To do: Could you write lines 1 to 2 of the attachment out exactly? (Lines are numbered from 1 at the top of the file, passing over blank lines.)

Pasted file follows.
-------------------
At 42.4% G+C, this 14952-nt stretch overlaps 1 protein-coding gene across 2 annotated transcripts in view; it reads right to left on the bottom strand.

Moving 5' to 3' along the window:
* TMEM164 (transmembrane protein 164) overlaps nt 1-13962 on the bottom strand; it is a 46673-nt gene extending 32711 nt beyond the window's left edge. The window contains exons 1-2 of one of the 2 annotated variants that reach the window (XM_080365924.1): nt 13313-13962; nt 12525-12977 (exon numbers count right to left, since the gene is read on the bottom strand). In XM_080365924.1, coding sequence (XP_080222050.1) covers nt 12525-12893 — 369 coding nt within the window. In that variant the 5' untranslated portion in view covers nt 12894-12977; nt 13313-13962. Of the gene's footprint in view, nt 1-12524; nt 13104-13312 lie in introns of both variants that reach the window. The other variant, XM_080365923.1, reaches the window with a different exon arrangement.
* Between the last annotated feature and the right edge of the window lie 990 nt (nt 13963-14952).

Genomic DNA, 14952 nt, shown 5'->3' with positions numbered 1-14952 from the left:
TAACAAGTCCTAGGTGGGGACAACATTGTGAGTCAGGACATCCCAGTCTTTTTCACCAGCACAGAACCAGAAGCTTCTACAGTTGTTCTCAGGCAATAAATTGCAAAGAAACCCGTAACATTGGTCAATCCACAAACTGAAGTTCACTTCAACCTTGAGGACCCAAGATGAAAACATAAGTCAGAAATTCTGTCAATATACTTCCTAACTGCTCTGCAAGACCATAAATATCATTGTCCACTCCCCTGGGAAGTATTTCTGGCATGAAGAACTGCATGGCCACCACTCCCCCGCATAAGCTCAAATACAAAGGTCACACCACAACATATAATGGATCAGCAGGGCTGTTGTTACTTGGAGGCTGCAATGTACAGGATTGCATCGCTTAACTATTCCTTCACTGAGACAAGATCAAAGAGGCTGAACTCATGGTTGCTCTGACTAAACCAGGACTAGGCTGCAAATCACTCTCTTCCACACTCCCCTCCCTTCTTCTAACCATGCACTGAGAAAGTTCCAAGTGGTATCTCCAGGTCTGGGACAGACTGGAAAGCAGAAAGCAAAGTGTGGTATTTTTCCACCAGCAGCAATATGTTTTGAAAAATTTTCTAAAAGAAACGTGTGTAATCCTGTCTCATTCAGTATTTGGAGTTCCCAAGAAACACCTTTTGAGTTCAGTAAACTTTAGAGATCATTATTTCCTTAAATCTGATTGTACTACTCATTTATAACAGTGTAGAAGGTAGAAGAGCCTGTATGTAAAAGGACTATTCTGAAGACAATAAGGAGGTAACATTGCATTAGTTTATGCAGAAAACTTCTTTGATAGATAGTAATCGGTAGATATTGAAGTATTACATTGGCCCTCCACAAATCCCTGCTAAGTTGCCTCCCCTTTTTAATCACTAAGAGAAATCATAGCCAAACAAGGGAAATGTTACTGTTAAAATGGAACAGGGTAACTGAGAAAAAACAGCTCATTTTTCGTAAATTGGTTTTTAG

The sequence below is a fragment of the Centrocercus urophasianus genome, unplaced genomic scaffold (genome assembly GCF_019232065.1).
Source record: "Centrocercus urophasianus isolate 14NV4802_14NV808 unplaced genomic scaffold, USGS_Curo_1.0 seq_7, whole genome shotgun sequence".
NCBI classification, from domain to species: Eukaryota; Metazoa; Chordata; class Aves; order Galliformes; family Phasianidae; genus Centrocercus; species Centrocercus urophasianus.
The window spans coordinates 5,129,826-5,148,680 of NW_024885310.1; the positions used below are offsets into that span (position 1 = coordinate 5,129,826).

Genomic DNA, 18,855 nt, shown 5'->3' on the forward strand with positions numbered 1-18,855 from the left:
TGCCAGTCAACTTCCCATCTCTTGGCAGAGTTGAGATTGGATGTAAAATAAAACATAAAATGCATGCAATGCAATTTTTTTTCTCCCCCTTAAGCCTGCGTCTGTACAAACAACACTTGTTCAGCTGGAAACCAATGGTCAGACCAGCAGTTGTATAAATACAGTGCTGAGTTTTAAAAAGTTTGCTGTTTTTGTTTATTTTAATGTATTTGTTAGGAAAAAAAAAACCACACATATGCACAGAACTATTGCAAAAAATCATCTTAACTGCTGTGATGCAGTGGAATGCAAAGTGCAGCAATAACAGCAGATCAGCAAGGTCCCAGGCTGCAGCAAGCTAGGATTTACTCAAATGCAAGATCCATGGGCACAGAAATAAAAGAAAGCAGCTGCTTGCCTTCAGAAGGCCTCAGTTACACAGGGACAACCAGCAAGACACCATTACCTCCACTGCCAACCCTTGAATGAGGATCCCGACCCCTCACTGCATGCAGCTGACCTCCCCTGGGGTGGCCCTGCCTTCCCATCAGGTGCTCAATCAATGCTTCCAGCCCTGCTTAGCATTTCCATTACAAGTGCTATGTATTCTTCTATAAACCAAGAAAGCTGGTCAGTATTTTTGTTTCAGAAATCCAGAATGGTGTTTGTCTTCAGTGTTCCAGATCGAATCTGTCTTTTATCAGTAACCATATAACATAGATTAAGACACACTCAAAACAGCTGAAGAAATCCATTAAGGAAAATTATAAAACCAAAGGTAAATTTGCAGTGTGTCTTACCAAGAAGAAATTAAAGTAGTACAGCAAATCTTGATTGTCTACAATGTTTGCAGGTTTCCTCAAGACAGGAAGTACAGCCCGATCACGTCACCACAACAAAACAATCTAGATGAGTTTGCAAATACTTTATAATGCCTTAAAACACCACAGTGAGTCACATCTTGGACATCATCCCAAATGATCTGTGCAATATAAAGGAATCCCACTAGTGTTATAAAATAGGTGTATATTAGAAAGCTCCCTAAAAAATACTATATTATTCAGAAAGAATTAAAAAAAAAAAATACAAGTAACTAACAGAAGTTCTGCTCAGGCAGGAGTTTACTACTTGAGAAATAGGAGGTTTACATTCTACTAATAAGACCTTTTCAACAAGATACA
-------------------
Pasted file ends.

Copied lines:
At 42.4% G+C, this 14952-nt stretch overlaps 1 protein-coding gene across 2 annotated transcripts in view; it reads right to left on the bottom strand.

Moving 5' to 3' along the window: